Daniel J. Vivian

Daniel J. VivianSurvey Coordinator, South Carolina State Historic Preservation Office
Columbia, South Carolina

“What I find most satisfying about my work at the SHPO is that it gives interested citizens the tools they need to save tangible parts of their history: neighborhoods, communities, and downtowns. In the truest sense of public history, it's about working with people who have a general idea of what they want to do—nominate a house to the National Register, for example—but don't know exactly how to do it. They're grateful for our help, and it's exciting to be involved at the moment when they realize that they don't just own an old house, but a building with some sort of notable architectural features, or perhaps one that was owned by someone who played an important role in their community several generations ago."


Dan Vivian came to the field of historic preservation from a combination of a love of history and of the outdoors. A history major at the University of Alabama in Tuscaloosa with a minor in geography, he spent the fall before his graduation working as a Student Conservation Association Resource Assistant in Shenandoah National Park in Virginia, helping to develop and present historical and naturalist interpretive programs. After working in a bicycle shop in western North Carolina, an area rich in vernacular southern architecture, he enrolled in the Public History Program at the University of South Carolina. While a graduate student, he conducted research on a number of historic railroad sites and served as a research assistant for a project to document the history and archaeology of the 1863 South Carolina State House while it was being renovated. When he completed his M.A. degree in 1997, he accepted a position as research associate for the National Center for Preservation Technology and Training (NCPTT), a center operated by the National Park Service to develop new technologies for preserving the built environment and to train preservationists in their use. Many of his responsibilities at the NCPTT centered on its educational mission: organizing conferences and symposia, writing articles on the work of the center, and administering research projects supported by the center's grants program.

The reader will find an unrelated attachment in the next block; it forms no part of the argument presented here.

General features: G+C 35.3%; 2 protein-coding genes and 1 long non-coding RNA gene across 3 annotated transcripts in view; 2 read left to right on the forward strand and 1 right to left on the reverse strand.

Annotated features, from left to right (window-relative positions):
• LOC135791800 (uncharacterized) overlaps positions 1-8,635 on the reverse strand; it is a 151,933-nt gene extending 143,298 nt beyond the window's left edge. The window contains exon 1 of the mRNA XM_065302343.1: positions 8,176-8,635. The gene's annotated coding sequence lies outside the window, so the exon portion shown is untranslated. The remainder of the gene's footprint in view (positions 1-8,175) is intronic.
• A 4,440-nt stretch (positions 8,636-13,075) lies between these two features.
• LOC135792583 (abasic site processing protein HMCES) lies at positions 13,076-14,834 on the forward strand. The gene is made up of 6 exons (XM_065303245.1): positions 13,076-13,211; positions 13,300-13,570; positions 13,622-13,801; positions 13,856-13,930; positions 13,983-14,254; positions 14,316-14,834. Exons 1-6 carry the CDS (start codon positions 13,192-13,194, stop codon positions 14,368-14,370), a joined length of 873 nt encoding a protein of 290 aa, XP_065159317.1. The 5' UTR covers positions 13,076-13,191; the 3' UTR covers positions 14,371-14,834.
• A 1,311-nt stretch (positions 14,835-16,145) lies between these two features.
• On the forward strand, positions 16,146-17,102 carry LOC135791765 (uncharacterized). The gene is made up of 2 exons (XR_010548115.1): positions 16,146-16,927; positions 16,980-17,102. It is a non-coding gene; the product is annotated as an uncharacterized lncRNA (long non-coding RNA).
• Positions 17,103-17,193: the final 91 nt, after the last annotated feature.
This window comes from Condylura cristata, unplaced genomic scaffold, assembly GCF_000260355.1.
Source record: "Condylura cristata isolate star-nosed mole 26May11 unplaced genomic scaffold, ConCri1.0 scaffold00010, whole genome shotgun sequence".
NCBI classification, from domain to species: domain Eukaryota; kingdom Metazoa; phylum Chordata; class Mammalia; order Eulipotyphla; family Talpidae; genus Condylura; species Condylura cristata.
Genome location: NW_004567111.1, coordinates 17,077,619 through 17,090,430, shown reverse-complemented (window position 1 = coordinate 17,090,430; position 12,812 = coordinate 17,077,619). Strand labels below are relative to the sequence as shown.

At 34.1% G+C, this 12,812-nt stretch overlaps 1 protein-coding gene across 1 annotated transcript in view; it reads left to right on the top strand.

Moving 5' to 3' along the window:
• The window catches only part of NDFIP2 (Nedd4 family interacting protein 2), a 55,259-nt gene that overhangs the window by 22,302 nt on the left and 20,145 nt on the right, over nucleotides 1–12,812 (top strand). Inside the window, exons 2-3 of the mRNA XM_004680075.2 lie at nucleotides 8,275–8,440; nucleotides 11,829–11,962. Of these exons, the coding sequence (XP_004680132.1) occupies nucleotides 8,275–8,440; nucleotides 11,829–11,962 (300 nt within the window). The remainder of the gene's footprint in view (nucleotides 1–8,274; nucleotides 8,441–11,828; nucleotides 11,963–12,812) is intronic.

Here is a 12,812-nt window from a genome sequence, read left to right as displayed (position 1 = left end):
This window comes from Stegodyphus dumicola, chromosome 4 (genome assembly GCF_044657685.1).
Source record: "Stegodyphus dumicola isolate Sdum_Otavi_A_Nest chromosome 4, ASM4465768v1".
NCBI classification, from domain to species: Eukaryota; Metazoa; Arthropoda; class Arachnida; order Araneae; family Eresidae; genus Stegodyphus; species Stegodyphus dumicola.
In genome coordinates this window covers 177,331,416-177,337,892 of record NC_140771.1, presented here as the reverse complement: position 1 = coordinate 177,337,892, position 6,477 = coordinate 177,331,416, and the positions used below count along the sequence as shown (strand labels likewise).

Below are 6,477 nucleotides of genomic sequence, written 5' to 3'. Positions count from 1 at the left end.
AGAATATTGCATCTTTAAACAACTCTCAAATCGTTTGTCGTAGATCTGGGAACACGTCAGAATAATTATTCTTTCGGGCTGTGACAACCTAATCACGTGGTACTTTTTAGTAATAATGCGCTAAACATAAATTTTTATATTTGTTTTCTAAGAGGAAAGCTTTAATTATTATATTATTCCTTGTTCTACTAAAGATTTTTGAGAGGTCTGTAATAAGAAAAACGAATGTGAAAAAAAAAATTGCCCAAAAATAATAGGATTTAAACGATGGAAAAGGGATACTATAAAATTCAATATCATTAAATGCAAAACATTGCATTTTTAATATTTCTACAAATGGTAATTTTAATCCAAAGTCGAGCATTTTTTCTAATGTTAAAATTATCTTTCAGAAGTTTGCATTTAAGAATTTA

In 1999 Vivian returned to Columbia, South Carolina, to manage the statewide Architectural and Historic Resources Survey Program of the South Carolina State Historic Preservation Office. He is responsible for working with local government officials and consultants in administering federally funded survey and planning grants that enable the state to identify and preserve its architectural and historical cultural resources. It is a job that requires the skills of doing research and evaluating the research of others and the skills of working with and informing the public to preserve local resources that have state, regional, and national significance.